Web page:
I have noticed this a few times recently, but finally took the time to really pay attention to it last Saturday. I was eating at Don Mario's in downtown Owensboro (delicious, by the way), wrapped up and walked up to the cashier to pay for my meal. On the receipt, I noticed the Non-Cash Adjustment of $0.53.  Instinctively, I realized that, because I was going to pay with my debit card, I was not going to be saving that amount of money. No, I was definitely going to be paying the full $13.74 on my bill. However, if I did have cash, was I going to save that $0.53?

As it turns out, yeah!  That's the whole point.

Now, I have seen many businesses offer a discount to consumers who pay cash.  I have also seen others, particularly restaurants and convenient stores, add a fee to cover the cost of processing your debit/credit card payments.  Look. I have worked in restaurants and retail and I know those services come with a small fee.  I don't think the business owner should have to eat that and it makes sense for them to pass that cost along to us, the consumers.

Simon Kadula/Unsplash
Simon Kadula/Unsplash
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A discount for paying cash is pretty self-explanatory.  But what exactly is a Non-Cash Adjustment?  I'll admit. I had to do some online research to find out.

I found a great Clearent.com article by John Shipley called "Breaking Down Cash Discounting, Non-Cash Adjustments & Surcharging." Here's how he explains that Non-Cash Adjustment.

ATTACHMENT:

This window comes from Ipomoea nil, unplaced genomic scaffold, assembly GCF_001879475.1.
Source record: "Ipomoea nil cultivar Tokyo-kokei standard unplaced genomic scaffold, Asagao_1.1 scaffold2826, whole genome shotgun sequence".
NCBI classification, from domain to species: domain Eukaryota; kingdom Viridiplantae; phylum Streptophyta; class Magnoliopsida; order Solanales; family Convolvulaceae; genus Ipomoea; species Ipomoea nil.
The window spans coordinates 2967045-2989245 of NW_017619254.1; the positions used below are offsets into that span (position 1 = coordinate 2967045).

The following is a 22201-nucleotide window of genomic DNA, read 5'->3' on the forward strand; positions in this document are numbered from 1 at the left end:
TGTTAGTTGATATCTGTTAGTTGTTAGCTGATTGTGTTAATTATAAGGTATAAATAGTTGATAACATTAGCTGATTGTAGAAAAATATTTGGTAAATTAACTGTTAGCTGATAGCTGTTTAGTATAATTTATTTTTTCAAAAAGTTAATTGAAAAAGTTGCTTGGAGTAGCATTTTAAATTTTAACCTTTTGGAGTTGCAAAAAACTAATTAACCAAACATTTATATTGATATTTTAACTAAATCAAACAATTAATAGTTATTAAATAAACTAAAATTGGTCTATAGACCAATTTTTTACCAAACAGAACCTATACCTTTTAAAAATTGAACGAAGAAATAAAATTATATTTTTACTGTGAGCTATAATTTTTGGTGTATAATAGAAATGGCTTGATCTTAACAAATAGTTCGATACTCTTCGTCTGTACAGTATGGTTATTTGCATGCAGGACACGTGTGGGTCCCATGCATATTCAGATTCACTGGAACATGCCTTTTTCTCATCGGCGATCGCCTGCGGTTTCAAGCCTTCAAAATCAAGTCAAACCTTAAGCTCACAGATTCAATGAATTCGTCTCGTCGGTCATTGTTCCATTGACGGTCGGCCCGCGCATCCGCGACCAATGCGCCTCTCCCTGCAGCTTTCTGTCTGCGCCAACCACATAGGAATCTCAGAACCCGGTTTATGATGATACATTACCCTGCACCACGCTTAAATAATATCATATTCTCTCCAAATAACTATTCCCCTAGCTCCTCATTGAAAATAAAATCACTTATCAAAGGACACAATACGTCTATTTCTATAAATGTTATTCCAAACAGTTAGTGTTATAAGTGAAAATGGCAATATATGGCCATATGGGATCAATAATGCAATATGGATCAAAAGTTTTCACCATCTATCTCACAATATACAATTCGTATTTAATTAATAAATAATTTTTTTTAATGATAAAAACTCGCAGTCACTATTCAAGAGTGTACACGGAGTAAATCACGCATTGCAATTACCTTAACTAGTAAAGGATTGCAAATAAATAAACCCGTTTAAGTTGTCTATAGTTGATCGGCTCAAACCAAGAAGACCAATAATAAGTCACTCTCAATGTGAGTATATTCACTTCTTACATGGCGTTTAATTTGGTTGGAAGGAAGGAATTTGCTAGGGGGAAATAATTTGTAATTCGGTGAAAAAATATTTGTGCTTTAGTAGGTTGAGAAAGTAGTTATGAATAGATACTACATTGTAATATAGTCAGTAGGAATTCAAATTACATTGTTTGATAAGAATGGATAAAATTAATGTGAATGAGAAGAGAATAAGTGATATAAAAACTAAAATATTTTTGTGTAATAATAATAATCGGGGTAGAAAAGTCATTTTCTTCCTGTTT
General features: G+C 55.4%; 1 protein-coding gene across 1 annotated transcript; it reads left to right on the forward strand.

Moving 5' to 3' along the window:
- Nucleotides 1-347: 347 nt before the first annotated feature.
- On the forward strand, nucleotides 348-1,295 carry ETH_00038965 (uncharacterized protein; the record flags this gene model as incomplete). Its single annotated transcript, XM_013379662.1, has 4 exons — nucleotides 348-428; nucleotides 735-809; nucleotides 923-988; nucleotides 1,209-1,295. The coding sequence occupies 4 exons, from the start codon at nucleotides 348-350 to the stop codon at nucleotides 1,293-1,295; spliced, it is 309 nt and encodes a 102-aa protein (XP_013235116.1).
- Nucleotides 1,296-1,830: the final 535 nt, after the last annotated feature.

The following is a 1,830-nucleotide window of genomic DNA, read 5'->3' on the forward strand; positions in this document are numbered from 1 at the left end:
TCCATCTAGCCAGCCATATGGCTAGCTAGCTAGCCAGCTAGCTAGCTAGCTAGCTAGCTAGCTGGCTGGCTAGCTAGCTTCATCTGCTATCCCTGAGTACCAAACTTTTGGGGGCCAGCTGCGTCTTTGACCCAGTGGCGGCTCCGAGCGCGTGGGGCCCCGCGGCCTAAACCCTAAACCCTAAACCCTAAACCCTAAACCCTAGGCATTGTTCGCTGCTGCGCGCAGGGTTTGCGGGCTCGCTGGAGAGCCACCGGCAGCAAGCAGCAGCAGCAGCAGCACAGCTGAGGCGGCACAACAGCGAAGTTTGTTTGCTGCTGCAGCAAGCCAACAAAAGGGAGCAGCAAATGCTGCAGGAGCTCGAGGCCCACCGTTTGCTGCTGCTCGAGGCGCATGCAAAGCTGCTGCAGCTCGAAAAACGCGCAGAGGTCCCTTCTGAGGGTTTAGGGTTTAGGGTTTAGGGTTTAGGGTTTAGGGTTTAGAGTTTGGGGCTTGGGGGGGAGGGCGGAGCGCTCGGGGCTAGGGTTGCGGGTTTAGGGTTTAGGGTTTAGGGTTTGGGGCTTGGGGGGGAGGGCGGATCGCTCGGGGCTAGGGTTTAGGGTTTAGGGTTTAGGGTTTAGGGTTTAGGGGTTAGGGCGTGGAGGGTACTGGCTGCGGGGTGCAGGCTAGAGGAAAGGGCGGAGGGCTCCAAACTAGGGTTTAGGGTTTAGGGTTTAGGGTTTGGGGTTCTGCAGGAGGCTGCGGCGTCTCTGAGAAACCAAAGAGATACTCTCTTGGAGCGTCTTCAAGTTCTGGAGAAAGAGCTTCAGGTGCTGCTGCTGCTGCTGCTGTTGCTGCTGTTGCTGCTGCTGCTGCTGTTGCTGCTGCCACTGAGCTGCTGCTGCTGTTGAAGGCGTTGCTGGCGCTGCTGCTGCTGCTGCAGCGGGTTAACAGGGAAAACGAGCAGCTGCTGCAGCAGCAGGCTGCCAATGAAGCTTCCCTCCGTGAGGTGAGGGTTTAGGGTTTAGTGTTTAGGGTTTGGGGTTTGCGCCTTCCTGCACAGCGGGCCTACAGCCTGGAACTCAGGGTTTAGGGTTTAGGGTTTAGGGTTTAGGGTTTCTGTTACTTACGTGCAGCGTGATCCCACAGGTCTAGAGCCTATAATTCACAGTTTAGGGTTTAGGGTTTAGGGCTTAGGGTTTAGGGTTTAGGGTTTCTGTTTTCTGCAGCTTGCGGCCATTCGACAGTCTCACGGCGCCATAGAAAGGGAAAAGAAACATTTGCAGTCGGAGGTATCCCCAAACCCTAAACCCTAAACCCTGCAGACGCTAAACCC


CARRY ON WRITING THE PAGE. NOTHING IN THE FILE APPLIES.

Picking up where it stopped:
With a Non-Cash Adjustment, the merchant’s list prices have a built-in cash discount. In other words, the merchant’s list prices are the cash prices. Customers who pay with credit and Signature debit cards do not receive the discount and will notice a Non-Cash Adjustment on their receipt.

Shipley adds that "Business owners are required to display signage at the entrance of their business and at the point of sale."  He also recommends that restaurants and business owners post both the cash price and the card price of each item "so there is no confusion about how much an item costs." I don't recall Don Mario doing that. But, honestly, I don't think I have ever eaten in a restaurant that has.

So, why do some restaurants do it this way?

A Cervion Systems article outlined "3 Benefits of Implementing an NCA Program in Your Restaurant." Among those benefits, this one: Reduce or eliminate credit card processing expenses.

Okay, I get it. But what is this??  At Don Mario, I noticed this at the bottom of my receipt.

Chad Benefield/WBKR
Chad Benefield/WBKR

So, that got me thinking, "What in the heck is the Durbin Amendment?"

Well, thanks to the internet (particularly YouTube), I found that answer pretty quickly too. This woman is a rock star, by the way.  She's a human Cliffs Notes.

Simply put, the Durbin Amendment (authored by Senator Dick Durbin of Illinois) essentially capped those "transaction fees" that banks can charge a merchant (retail store, convenience store, restaurant, etc) when a customer uses their debit/credit card to pay for a service or goods.

You know the old saying, right? "Cash is king!"  Well, I suppose if businesses are doling out discounts for the customers who pay cash, you can make the case for that. It probably IS king.

But, I am someone who almost never carries cash. I use my debit card to pay for just about every single thing I buy. I guess I am going to have to "adjust" to that Non-Cash Adjustment.

LOOK: Here are 25 ways you could start saving money today

These money-saving tips—from finding discounts to simple changes to your daily habits—can come in handy whether you have a specific savings goal, want to stash away cash for retirement, or just want to pinch pennies. It’s never too late to be more financially savvy. Read on to learn more about how you can start saving now. [From: 25 ways you could be saving money today]

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